Remember last May when I was in Perimeter and was dropped in the woods to hunt for native Trilliums? It was in preparation for this project. The native plants were saved and transplanted to other wooded areas in the garden (and they're doing very well these days, thank you). Surveys were done, trees were assessed and inventoried, impact to wildlife and the watershed were extensively studied, noise levels and views affecting nearby neighborhoods were considered, and plans to mitigate those impacts were put into place. Longwood's Land Steward Specialist, Tom, who is heavily involved in the reforestation plans, gave us a tour of the impact site.
Go ahead. Say it. Village People. We thought of it, too!
According to Tom, Longwood forked out a bit extra to be able to manage the planting and reforestation scope of the project so they would have the freedom to go above and beyond what was legally mandated and so they could choose the best contractor for the job, rather than rely on the government's selection process which would likely land on the lowest bidder, not necessarily the best qualified to do the work. This enabled Longwood to look at the geology of the site and choose native species in similar plant communities that would thrive and provide a layered canopy in the different soil conditions throughout the site. Plants for reforestation and aforestation (taking a site such as an agricultural field and turning it into a woodland) were chosen based on their ability to thrive in a disturbed site, their wildlife habitat value, ability to adapt to increased and decreased sunlight, etc.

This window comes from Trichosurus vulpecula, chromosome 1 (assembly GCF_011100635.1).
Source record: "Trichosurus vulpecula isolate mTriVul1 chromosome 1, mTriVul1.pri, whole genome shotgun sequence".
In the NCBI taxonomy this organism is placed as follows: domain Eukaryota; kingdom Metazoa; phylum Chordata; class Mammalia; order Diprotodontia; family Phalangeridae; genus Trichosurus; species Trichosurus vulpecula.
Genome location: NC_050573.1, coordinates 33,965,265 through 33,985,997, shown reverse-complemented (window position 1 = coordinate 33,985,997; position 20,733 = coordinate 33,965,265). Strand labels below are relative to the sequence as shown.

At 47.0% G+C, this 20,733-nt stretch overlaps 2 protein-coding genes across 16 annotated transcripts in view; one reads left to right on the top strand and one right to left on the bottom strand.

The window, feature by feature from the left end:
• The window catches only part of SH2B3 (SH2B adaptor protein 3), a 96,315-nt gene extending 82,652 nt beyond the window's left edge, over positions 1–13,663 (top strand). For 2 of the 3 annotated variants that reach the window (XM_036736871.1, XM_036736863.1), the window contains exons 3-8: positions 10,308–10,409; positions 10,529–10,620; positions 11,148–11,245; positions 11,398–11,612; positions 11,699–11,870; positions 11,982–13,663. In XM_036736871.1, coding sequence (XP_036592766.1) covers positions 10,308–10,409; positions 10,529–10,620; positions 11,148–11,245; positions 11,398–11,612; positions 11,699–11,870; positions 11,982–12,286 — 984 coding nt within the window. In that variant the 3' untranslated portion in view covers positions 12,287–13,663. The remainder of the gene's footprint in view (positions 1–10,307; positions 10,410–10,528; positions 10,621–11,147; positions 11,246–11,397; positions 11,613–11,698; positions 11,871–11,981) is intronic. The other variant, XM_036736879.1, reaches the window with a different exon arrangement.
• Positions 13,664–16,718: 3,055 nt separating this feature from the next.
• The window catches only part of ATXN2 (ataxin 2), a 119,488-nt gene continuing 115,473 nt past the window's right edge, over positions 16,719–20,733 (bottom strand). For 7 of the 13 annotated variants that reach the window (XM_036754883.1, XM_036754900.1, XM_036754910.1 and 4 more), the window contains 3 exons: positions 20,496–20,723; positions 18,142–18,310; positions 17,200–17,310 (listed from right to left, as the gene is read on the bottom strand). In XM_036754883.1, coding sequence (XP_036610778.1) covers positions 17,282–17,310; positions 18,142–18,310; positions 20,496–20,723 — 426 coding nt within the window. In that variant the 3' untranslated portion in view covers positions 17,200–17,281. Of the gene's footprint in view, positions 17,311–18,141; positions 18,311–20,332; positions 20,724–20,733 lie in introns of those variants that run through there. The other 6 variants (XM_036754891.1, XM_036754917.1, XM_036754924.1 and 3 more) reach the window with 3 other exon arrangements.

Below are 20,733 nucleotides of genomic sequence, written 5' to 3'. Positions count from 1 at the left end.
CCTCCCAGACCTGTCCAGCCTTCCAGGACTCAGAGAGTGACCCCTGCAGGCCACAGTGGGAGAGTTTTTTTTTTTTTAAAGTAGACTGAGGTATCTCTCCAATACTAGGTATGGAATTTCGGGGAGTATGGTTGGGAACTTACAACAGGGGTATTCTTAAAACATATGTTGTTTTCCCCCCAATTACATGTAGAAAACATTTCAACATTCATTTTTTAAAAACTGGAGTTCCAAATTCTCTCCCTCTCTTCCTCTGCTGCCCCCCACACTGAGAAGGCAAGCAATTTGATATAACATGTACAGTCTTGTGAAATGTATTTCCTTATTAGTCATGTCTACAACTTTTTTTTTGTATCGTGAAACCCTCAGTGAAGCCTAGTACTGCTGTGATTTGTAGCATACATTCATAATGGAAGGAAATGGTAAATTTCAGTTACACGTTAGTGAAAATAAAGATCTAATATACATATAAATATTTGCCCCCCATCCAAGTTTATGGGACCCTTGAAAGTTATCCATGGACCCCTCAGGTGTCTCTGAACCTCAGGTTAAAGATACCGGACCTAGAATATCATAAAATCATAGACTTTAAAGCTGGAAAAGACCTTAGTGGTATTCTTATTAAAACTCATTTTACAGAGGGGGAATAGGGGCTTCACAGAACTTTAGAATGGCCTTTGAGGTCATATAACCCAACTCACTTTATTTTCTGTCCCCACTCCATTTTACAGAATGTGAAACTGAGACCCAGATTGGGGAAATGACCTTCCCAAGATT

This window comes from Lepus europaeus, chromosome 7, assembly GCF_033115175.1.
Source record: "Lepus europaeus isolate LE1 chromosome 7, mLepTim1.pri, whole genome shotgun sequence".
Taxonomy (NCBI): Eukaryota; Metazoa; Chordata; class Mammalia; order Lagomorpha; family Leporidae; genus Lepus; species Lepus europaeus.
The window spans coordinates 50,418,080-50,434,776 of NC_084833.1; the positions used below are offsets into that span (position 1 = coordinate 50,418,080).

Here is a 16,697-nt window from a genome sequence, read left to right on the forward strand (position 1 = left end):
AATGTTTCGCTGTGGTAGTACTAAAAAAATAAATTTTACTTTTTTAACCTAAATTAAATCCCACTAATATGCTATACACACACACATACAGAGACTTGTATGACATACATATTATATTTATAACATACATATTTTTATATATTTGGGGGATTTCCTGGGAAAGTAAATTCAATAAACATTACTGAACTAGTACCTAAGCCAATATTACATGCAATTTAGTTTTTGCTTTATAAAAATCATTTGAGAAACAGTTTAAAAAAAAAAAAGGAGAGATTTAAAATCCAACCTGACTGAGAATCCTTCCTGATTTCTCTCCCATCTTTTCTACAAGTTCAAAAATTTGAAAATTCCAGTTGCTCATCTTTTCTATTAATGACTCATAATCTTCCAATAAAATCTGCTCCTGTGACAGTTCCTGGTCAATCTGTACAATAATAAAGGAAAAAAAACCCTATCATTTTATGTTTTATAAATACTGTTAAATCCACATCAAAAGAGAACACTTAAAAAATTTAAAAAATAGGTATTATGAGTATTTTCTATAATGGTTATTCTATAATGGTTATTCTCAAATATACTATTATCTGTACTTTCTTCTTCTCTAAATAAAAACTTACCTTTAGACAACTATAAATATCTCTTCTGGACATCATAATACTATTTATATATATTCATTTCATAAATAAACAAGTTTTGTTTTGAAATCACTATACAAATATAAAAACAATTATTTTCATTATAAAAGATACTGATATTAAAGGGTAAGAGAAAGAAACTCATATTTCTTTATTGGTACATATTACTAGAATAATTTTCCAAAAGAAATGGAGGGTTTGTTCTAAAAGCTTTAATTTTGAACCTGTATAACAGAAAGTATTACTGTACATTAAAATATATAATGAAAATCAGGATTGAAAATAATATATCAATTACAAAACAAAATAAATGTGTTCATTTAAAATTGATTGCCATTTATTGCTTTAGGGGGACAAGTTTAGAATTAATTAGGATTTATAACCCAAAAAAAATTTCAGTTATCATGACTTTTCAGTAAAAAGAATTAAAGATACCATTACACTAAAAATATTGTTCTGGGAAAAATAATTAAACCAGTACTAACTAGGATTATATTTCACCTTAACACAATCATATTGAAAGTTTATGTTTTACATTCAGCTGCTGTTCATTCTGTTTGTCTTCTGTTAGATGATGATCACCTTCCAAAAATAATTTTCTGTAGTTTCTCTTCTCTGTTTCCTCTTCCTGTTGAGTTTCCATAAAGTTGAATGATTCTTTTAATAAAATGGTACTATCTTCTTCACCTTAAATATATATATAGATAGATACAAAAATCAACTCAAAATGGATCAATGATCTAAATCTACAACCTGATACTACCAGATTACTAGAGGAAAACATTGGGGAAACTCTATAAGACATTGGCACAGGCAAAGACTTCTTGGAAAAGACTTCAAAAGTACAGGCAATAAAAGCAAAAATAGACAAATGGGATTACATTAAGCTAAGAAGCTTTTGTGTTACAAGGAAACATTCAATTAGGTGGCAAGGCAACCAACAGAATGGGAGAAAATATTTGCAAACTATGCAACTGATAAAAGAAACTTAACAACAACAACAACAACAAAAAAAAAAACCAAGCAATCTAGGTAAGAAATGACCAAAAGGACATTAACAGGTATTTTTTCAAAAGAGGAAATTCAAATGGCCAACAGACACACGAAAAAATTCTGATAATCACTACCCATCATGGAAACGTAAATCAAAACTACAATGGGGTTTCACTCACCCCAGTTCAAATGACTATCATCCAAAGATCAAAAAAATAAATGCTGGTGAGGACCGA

Anyone who has studied landscape design, horticulture, natural ecology, or any related subjects knows that a disturbed site becomes vulnerable to invasive plant and animal species. Just watch a vacant lot over time to see what grows. Seeds are blown in by the clever north wind or carried in by birds and furry critters then take advantage of the lack of native competition to monopolize the site. Unlike many municipal projects which are typically finished then forgotten, Longwood will be diligently managing the site for decades -eradicating invasives, planting and replanting to ensure a healthy rebuilding of the fragile forest ecosystem. Once the new roadway is completed, the bare areas will be seeded with annual grass cover to control erosion and the first phase of reforestation will begin. First they'll start with the mighty oak. Quercus is the genus that best meets the above criteria and will provide the building blocks of the new forest community. Following are the Maples, Beeches, Hickories, and Tulip Trees (the fairy tale lover in me just flashed to the Entmoot from Lord of the Rings. Yes, I know I'm a geek. So what's new?). The goal is to have canopy closure (where the highest branches interlace) in 15 years to create shade underneath and suppress sun-loving invasives. Mid-canopy will be woodland shrubs such as Shadblow Serviceberry, Hornbeam, Dogwood, and Viburnums. The forest floor will hopefully be repopulated with more natives such as the Trilliums we so carefully preserved.